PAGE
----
First of all the World's Fairs, the one held in London in 1851 amazed the public both by its exceptional building, the Crystal Palace, and by the multitude of creations displayed there. England, then master of the world, kept the greater part of the exhibition in order to display the wealth of its colonies.
Divided into four sections, the space of 8 hectares was then subdivided into national pavilions. Concerning the arts, the Exhibition of 1851 thus cohabited the oriental carpets of Tunis and the porcelains of Sèvres of France, a stuffed elephant from India and many neo-Gothic creations. Aiming no less than peace between all nations, guaranteed by the free movement of goods and the understanding of all civilizations, the spirit of this major event is a perfect illustration of the nineteenth century faith in industrial progress.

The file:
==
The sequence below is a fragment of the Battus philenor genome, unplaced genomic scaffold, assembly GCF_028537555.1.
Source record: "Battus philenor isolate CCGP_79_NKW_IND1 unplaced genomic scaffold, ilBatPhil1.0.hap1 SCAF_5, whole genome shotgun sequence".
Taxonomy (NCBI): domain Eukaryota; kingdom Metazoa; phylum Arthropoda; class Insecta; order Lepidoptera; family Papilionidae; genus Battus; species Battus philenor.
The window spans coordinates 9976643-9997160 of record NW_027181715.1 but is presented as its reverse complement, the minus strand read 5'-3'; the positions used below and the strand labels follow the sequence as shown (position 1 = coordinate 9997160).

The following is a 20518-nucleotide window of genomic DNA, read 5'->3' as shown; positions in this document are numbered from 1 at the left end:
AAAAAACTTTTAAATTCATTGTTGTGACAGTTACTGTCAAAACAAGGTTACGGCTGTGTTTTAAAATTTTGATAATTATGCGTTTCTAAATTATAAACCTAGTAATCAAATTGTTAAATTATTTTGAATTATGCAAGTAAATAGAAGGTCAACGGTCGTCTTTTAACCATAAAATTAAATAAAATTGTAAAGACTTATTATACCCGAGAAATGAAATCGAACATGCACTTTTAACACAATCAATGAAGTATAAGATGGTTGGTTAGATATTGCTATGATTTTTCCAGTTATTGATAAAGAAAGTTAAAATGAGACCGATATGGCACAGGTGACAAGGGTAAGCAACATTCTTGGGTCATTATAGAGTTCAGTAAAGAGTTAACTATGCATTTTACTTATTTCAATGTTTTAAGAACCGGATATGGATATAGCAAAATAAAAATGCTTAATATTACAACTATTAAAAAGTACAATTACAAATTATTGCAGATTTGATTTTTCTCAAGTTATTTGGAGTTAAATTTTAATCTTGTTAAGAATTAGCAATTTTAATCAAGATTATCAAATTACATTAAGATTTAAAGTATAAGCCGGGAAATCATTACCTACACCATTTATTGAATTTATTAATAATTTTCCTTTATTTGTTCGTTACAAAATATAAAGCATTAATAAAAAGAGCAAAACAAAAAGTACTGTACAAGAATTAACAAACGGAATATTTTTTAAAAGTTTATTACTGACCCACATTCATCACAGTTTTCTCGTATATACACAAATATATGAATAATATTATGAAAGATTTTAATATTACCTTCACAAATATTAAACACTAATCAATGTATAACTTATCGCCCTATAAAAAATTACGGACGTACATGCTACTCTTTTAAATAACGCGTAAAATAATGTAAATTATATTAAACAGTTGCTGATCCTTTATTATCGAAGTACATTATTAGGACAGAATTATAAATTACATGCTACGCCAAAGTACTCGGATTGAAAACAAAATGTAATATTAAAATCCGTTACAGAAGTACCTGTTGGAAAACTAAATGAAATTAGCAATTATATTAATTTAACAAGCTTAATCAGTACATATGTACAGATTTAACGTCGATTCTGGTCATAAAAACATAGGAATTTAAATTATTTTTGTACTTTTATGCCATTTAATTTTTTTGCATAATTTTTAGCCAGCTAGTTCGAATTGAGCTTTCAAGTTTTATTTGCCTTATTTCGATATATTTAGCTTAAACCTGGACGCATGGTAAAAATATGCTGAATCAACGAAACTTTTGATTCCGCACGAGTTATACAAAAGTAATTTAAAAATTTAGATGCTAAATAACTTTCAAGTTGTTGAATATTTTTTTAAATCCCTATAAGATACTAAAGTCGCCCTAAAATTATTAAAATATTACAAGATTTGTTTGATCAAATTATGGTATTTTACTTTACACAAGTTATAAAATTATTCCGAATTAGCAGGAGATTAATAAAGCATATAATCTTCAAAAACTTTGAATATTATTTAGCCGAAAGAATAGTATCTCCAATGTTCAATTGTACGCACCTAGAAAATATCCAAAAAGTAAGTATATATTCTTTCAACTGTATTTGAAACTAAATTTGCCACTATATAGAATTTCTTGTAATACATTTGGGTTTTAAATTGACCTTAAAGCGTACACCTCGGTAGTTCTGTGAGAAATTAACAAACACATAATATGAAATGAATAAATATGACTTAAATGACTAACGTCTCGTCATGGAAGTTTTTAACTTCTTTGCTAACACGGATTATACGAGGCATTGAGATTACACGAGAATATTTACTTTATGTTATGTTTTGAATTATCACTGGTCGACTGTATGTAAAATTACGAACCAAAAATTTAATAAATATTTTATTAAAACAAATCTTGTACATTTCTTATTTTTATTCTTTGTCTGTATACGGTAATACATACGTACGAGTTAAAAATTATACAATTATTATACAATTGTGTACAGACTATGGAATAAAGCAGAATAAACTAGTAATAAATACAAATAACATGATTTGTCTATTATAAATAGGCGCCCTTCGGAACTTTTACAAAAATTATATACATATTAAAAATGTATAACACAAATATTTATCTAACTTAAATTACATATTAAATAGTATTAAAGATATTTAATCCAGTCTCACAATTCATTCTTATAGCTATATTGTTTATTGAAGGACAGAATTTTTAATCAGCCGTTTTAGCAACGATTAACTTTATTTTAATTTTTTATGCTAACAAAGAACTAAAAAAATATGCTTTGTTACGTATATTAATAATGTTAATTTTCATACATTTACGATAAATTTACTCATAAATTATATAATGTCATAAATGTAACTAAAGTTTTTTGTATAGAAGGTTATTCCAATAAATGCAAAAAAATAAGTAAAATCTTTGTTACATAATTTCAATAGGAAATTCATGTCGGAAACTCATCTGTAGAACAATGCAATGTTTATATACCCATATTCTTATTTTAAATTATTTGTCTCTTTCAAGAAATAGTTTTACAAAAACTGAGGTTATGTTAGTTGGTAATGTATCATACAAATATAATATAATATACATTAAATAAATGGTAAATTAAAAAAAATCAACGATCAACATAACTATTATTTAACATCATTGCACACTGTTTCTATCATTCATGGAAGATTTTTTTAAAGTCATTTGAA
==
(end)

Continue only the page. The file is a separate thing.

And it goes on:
The event was beneficial to France, which was able to highlight the quality of its decorative arts. The toilette of the Duchess of Parme, exhibited by Froment-Meurice, and the reduction of Lorenzo Ghiberti's doors of paradise by the Barbedienne Foundry made a great impression, so that the next World's Fair took place in Paris in 1855.